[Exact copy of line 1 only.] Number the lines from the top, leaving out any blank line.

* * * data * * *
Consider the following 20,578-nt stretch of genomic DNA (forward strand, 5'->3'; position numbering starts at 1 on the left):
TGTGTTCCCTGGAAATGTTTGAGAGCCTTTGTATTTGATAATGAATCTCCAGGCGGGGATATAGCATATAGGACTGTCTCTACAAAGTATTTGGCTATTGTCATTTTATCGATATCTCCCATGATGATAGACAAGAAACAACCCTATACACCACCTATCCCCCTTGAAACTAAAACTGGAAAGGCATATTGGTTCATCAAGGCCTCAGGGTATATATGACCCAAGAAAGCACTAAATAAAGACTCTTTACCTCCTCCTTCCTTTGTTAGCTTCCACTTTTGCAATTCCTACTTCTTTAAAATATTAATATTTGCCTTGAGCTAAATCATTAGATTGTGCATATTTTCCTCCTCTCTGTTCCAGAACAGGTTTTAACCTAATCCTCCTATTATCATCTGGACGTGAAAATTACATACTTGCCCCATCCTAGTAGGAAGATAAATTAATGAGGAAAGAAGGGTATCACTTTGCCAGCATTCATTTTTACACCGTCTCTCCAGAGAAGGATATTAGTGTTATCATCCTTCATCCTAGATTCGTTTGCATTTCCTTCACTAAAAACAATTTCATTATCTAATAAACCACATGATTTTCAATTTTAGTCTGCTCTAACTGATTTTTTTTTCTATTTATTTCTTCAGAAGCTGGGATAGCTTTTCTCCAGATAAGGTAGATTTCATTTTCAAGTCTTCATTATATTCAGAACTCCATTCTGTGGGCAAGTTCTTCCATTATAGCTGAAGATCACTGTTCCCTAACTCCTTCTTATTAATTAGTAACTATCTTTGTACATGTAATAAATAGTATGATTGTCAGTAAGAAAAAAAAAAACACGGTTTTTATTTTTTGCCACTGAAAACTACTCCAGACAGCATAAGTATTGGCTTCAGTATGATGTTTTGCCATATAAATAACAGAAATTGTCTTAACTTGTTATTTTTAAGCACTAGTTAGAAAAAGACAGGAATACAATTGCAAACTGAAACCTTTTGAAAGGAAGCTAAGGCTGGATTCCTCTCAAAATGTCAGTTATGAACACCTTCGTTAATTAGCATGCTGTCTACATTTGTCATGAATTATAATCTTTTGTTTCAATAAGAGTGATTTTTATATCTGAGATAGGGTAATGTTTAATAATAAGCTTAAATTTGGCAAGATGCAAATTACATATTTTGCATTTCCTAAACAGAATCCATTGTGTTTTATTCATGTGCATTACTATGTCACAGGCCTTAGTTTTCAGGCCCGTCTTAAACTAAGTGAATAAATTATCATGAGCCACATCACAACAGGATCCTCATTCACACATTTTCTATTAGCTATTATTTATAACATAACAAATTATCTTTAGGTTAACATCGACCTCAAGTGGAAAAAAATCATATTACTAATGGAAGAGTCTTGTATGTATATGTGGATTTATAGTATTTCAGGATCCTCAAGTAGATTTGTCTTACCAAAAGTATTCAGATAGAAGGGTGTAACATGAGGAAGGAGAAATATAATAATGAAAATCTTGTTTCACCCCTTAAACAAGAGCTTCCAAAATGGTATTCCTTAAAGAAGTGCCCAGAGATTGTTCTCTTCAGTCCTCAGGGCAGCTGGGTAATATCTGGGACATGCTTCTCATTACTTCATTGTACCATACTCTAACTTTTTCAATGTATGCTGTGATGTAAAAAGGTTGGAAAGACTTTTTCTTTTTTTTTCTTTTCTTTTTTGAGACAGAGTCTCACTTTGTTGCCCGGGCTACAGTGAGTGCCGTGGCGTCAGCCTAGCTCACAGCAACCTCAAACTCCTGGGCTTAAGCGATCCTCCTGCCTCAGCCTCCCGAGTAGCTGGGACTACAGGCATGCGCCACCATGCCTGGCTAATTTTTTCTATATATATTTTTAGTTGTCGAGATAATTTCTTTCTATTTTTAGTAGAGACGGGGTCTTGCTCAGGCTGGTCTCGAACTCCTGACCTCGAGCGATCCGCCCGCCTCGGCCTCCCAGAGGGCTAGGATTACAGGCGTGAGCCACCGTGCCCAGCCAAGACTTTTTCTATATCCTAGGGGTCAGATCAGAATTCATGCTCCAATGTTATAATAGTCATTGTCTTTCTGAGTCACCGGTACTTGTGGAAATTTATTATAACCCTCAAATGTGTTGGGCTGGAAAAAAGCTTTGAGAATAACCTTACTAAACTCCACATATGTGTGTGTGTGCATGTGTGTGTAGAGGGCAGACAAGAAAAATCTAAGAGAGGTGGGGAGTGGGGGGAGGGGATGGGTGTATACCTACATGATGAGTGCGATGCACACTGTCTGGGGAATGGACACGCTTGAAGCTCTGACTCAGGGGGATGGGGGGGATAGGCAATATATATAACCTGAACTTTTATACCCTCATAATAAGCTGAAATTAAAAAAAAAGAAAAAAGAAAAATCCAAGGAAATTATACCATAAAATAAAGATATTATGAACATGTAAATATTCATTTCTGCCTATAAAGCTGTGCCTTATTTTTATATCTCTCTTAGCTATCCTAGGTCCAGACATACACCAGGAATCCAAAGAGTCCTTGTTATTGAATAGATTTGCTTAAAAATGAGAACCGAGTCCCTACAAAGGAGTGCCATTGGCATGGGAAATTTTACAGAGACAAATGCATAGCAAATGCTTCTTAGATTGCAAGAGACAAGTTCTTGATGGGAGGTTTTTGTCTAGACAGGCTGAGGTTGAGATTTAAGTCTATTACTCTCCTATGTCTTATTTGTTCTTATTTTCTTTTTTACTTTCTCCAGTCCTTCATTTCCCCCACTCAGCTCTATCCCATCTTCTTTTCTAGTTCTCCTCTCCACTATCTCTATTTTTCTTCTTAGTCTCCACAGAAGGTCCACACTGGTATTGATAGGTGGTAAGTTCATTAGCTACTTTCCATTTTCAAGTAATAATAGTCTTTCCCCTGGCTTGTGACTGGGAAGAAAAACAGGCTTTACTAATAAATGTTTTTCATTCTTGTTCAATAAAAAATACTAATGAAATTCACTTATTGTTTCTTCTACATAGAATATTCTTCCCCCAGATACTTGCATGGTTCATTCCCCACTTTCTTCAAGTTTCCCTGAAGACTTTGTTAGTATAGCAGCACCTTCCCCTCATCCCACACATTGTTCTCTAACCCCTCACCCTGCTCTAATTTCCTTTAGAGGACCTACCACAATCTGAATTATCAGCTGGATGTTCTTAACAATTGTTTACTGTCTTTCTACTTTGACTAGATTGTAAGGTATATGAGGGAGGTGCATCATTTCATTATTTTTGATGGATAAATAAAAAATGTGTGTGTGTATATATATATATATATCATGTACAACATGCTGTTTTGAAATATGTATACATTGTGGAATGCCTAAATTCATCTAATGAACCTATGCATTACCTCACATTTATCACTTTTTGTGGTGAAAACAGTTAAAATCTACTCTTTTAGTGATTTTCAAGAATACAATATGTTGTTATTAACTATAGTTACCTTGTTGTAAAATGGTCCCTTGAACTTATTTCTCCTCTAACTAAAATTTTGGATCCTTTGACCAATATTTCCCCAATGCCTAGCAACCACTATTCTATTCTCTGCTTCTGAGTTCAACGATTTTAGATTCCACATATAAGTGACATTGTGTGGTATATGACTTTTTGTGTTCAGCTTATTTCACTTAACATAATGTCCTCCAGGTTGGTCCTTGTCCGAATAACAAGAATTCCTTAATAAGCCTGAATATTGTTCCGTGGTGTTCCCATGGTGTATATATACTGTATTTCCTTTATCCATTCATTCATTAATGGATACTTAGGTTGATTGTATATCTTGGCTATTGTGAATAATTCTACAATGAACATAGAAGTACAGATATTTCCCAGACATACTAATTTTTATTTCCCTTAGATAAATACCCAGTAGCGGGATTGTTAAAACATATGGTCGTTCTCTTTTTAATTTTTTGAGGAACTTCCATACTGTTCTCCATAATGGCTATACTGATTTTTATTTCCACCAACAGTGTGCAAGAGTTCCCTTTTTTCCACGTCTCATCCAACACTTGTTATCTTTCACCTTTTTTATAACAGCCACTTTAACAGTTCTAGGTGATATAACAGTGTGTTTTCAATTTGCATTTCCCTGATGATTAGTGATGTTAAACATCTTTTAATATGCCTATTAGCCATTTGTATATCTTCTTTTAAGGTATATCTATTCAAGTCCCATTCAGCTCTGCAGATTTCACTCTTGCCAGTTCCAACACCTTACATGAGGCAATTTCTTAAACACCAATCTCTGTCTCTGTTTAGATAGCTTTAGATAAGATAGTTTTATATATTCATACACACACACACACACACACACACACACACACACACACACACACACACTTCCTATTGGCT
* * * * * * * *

Consider the following 20,578-nt stretch of genomic DNA (forward strand, 5'->3'; position numbering starts at 1 on the left):